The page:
What creature has a better life than a beloved, spoiled family pet? Anyone would want that kind of love and care, and as far as Steve Wozniak is concerned, that's how human life will be when robots run the world.
Does that mean robots will scratch our tummies and give us treats for barking on command? Not quite. Speaking at the Freescale Technology Forum in Austin, Texas, this week, Steve theorized that AI will be as useful to future humans as "The Internet of Things" is today, Tech Republic reported.
Meaning, robots will make our lives easier.
The predecessor of artificial intelligence is a world controlled by computers, and we're slowly but surely getting there as everything from telephones to TVs to refrigerators are hooked up to the internet. But this slow slog into the world of robots isn't as frightening to Wozniak as it used to be.
"I want the Internet … It does things for me. I don't have to think. It makes (life) nice for humans, so we want this. If it turned on us, it would surprise us. But we want to be the family pet and be taken care of all the time."
But what about that pesky Hollywood theory -- a la Terminator -- that robots will realize they're better than us and therefore wipe us systematically from the Earth?
That probably won't happen, Steve said.
"They're going to be smarter than us and if they're smarter than us then they'll realize they need us. It's actually going to turn out really good for (us). And it will be hundreds of years down the stream before they'd even have the ability. They'll be so smart by then that they'll know they have to keep nature, and humans are part of nature. So I got over my fear that we'd be replaced by computers. They're going to help us. We're at least the gods originally."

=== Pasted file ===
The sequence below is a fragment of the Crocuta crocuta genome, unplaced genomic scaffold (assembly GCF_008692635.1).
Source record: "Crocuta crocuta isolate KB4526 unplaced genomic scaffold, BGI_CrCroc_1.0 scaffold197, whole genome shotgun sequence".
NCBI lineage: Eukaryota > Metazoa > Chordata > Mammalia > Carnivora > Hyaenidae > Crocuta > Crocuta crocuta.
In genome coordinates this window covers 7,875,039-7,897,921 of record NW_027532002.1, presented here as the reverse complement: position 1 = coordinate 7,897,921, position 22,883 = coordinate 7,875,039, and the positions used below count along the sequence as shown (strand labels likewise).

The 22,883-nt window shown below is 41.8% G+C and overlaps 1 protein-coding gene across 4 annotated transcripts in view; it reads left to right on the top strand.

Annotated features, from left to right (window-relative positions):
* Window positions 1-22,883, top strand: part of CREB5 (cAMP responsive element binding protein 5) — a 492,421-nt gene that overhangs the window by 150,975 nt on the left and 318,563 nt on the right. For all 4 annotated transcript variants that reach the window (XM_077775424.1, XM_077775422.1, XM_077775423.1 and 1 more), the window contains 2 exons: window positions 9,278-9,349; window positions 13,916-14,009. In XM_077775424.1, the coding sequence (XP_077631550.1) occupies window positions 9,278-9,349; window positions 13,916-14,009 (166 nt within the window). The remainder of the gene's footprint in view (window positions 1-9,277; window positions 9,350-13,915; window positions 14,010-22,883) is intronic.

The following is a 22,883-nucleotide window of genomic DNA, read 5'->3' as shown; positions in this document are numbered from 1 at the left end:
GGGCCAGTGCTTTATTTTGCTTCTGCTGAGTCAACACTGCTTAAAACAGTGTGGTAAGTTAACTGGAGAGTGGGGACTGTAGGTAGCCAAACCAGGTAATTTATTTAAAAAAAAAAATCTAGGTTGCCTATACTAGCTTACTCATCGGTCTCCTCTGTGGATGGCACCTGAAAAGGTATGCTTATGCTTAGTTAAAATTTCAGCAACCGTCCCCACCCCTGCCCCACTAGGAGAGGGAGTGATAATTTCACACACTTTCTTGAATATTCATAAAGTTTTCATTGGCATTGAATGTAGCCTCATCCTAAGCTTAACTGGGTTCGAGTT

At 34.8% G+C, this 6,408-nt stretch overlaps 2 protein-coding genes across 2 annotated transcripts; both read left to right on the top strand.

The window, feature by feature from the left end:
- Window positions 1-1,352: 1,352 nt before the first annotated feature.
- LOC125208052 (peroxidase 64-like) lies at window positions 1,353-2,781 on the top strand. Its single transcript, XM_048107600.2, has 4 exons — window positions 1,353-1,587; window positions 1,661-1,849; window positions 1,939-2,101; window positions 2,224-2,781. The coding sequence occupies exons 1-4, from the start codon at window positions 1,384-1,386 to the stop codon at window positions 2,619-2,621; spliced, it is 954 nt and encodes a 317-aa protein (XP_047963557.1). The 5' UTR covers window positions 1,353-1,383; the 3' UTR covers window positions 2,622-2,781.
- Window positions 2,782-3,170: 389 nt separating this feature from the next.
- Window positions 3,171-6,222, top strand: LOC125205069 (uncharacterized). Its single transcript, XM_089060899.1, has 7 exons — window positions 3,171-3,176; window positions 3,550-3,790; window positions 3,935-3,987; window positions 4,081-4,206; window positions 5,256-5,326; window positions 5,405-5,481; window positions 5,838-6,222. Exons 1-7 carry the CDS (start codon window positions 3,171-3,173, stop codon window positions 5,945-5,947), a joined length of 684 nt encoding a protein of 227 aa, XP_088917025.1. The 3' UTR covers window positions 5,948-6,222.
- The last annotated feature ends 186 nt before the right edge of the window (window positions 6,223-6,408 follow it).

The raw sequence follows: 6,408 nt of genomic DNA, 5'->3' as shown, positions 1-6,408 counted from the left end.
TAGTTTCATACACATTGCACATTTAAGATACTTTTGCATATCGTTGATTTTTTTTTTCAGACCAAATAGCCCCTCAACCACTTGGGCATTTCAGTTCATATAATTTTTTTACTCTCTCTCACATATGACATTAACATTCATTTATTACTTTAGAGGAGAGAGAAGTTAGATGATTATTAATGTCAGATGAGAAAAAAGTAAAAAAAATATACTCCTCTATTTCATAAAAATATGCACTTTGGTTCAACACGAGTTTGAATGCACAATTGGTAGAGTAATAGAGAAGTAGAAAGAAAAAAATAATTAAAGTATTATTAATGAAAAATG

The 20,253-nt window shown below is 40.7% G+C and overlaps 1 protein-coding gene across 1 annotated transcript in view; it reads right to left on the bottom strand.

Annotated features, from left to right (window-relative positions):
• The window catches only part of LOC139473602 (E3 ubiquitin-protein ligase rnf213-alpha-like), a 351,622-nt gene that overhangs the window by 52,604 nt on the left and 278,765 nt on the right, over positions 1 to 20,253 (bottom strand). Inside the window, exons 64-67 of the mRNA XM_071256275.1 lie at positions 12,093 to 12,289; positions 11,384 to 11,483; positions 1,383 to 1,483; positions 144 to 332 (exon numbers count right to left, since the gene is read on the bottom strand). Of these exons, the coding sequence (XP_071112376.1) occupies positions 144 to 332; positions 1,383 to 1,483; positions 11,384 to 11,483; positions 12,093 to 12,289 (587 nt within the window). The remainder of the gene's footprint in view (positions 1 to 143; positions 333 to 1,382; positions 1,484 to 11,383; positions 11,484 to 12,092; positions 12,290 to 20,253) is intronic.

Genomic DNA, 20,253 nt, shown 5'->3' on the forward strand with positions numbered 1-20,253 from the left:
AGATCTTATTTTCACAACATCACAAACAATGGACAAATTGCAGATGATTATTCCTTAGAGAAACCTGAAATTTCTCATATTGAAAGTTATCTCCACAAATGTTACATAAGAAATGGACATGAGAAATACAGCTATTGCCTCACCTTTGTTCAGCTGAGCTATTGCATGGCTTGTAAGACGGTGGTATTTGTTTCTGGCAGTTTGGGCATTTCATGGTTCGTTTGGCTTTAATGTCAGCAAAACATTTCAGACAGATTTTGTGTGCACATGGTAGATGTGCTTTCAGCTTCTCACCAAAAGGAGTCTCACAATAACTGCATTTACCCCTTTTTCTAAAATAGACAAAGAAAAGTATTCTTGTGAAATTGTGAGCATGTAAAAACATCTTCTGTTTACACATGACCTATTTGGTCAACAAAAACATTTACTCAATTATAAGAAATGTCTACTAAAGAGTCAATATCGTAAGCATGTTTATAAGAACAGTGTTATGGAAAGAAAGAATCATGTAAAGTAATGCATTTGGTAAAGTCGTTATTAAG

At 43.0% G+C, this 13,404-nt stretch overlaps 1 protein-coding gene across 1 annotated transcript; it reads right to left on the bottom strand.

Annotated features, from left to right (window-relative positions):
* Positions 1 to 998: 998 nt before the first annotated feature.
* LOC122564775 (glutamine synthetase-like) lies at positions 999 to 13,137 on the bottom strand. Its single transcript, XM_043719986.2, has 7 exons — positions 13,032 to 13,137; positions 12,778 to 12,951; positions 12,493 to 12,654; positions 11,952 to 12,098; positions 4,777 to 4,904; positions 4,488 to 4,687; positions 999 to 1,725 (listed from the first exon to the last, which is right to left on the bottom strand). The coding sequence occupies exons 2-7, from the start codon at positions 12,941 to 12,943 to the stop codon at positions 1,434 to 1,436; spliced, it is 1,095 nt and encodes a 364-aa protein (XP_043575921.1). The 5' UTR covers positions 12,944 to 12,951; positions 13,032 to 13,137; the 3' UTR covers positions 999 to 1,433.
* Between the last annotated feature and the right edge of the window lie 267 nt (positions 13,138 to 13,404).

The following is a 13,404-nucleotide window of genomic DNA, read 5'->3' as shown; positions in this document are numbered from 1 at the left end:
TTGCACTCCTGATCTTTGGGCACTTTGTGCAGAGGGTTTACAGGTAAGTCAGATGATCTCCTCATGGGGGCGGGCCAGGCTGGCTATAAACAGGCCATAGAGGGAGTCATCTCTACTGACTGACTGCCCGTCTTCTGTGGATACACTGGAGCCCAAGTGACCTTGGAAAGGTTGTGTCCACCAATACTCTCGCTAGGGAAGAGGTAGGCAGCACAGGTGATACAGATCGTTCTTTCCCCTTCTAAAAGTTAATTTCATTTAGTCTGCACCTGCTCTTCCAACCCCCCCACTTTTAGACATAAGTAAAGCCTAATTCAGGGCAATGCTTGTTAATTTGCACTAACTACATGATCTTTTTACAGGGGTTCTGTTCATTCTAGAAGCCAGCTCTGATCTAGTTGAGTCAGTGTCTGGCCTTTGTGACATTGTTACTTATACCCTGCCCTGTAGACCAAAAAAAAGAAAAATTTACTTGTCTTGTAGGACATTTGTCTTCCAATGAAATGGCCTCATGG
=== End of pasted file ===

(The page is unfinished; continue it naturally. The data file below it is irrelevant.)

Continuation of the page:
Steve's scenario in which people and robots live in harmony, the latter possibly serving the former and tending to his every need, sounds pretty darn sweet for humanity. And many other scientists actually believe in that scenario, rather than the pessimistic world created by the fictional SkyNet.
Theoretical Physicist Professor Lawrence Krauss thinks like Steve Wozniak. According to GeekSnack, Krauss thinks that the one thing we all fear about robots -- sentience -- will make them safer to be around.
Given that we expect robots to get super smart, it stands to reason that one of the skills they'll learn is how to be happy, sad, or angry. Robots will feelings, he believes, will have empathy for living things. And empathy means they won't be likely to kill us and everyone we love.
But Elon Musk and Stephen Hawking apparently still sit up at night, worrying endlessly about a future in which robots murder us in our beds, rather than serve us breakfast in them, like Wozniak envisions, the Guardian pointed out. Musk has gone so far as to invest some of his fortune in an AI firm to ensure it doesn't destroy us.
Earlier this year, he put $10 million into the Future of Life Institute. The money will be used to research how bots can be kept friendly (perhaps as friendly as the slightly creepy but no less helpful Pepper, the Japanese bot that can take care of your grandma).
Hawking, on the other hand, has simply offered us some frightening words to chew on at 3 a.m. in the morning after we've awoken from a Terminator-esque nightmare about the rise of machines.
"The development of full artificial intelligence could spell the end of the human race. It would take off on its own, and re-design itself at an ever increasing rate. Humans, who are limited by slow biological evolution, couldn't compete, and would be superseded."
Steven Wozniak's vision of the future, which he admits is hundreds of years ahead of us, sounds a lot more comforting.
[Photo Courtesy Mark Wilson/Getty Images]